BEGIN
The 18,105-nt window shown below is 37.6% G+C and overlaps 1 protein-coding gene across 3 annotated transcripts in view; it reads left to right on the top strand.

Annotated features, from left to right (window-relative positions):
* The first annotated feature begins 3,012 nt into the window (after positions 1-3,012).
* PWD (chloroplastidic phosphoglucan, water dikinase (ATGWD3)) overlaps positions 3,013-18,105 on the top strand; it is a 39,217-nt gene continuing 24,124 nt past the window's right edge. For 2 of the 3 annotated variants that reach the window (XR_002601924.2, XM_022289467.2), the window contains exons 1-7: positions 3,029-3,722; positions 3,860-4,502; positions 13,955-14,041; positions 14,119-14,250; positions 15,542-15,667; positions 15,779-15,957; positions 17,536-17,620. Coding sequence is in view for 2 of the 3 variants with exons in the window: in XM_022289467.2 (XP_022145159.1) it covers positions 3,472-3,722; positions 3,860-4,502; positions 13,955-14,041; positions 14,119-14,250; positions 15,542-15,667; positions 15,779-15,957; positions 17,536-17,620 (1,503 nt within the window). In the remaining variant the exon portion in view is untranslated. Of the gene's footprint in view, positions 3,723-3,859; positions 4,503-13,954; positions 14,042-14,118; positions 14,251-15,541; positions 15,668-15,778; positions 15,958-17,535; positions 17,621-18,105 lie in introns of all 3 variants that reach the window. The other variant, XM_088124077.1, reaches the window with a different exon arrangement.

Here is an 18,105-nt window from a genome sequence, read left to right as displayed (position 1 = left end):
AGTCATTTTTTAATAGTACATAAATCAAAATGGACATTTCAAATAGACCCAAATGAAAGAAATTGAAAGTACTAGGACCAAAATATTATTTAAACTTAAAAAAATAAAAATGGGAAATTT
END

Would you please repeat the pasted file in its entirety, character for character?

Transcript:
The 18,105-nt window shown below is 37.6% G+C and overlaps 1 protein-coding gene across 3 annotated transcripts in view; it reads left to right on the top strand.

Annotated features, from left to right (window-relative positions):
* The first annotated feature begins 3,012 nt into the window (after positions 1-3,012).
* PWD (chloroplastidic phosphoglucan, water dikinase (ATGWD3)) overlaps positions 3,013-18,105 on the top strand; it is a 39,217-nt gene continuing 24,124 nt past the window's right edge. For 2 of the 3 annotated variants that reach the window (XR_002601924.2, XM_022289467.2), the window contains exons 1-7: positions 3,029-3,722; positions 3,860-4,502; positions 13,955-14,041; positions 14,119-14,250; positions 15,542-15,667; positions 15,779-15,957; positions 17,536-17,620. Coding sequence is in view for 2 of the 3 variants with exons in the window: in XM_022289467.2 (XP_022145159.1) it covers positions 3,472-3,722; positions 3,860-4,502; positions 13,955-14,041; positions 14,119-14,250; positions 15,542-15,667; positions 15,779-15,957; positions 17,536-17,620 (1,503 nt within the window). In the remaining variant the exon portion in view is untranslated. Of the gene's footprint in view, positions 3,723-3,859; positions 4,503-13,954; positions 14,042-14,118; positions 14,251-15,541; positions 15,668-15,778; positions 15,958-17,535; positions 17,621-18,105 lie in introns of all 3 variants that reach the window. The other variant, XM_088124077.1, reaches the window with a different exon arrangement.

Here is an 18,105-nt window from a genome sequence, read left to right as displayed (position 1 = left end):
AGTCATTTTTTAATAGTACATAAATCAAAATGGACATTTCAAATAGACCCAAATGAAAGAAATTGAAAGTACTAGGACCAAAATATTATTTAAACTTAAAAAAATAAAAATGGGAAATTT